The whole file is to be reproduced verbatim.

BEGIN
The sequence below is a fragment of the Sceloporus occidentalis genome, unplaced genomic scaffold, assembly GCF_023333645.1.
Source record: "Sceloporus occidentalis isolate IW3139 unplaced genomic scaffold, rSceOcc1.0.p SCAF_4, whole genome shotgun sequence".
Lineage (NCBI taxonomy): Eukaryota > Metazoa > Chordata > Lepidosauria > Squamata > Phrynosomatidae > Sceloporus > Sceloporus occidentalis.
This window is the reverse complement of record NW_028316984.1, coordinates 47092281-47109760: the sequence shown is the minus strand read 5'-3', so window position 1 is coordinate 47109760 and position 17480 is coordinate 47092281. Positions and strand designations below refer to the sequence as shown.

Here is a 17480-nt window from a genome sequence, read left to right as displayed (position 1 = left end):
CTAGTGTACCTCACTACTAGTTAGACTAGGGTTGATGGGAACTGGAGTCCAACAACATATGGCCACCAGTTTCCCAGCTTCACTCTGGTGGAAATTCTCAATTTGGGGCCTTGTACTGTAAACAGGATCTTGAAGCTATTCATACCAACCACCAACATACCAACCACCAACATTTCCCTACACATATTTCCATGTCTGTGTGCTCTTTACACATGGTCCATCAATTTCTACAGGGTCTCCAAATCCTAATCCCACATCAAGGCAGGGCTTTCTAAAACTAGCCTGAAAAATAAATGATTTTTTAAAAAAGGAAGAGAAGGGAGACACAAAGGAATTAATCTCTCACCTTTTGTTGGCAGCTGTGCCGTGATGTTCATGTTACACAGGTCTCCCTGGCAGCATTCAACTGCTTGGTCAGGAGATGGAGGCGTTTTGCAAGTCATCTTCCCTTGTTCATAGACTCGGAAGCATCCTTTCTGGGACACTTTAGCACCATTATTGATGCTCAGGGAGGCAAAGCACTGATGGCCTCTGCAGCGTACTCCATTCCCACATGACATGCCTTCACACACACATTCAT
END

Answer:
The sequence below is a fragment of the Sceloporus occidentalis genome, unplaced genomic scaffold, assembly GCF_023333645.1.
Source record: "Sceloporus occidentalis isolate IW3139 unplaced genomic scaffold, rSceOcc1.0.p SCAF_4, whole genome shotgun sequence".
Lineage (NCBI taxonomy): Eukaryota > Metazoa > Chordata > Lepidosauria > Squamata > Phrynosomatidae > Sceloporus > Sceloporus occidentalis.
This window is the reverse complement of record NW_028316984.1, coordinates 47092281-47109760: the sequence shown is the minus strand read 5'-3', so window position 1 is coordinate 47109760 and position 17480 is coordinate 47092281. Positions and strand designations below refer to the sequence as shown.

Here is a 17480-nt window from a genome sequence, read left to right as displayed (position 1 = left end):
CTAGTGTACCTCACTACTAGTTAGACTAGGGTTGATGGGAACTGGAGTCCAACAACATATGGCCACCAGTTTCCCAGCTTCACTCTGGTGGAAATTCTCAATTTGGGGCCTTGTACTGTAAACAGGATCTTGAAGCTATTCATACCAACCACCAACATACCAACCACCAACATTTCCCTACACATATTTCCATGTCTGTGTGCTCTTTACACATGGTCCATCAATTTCTACAGGGTCTCCAAATCCTAATCCCACATCAAGGCAGGGCTTTCTAAAACTAGCCTGAAAAATAAATGATTTTTTAAAAAAGGAAGAGAAGGGAGACACAAAGGAATTAATCTCTCACCTTTTGTTGGCAGCTGTGCCGTGATGTTCATGTTACACAGGTCTCCCTGGCAGCATTCAACTGCTTGGTCAGGAGATGGAGGCGTTTTGCAAGTCATCTTCCCTTGTTCATAGACTCGGAAGCATCCTTTCTGGGACACTTTAGCACCATTATTGATGCTCAGGGAGGCAAAGCACTGATGGCCTCTGCAGCGTACTCCATTCCCACATGACATGCCTTCACACACACATTCAT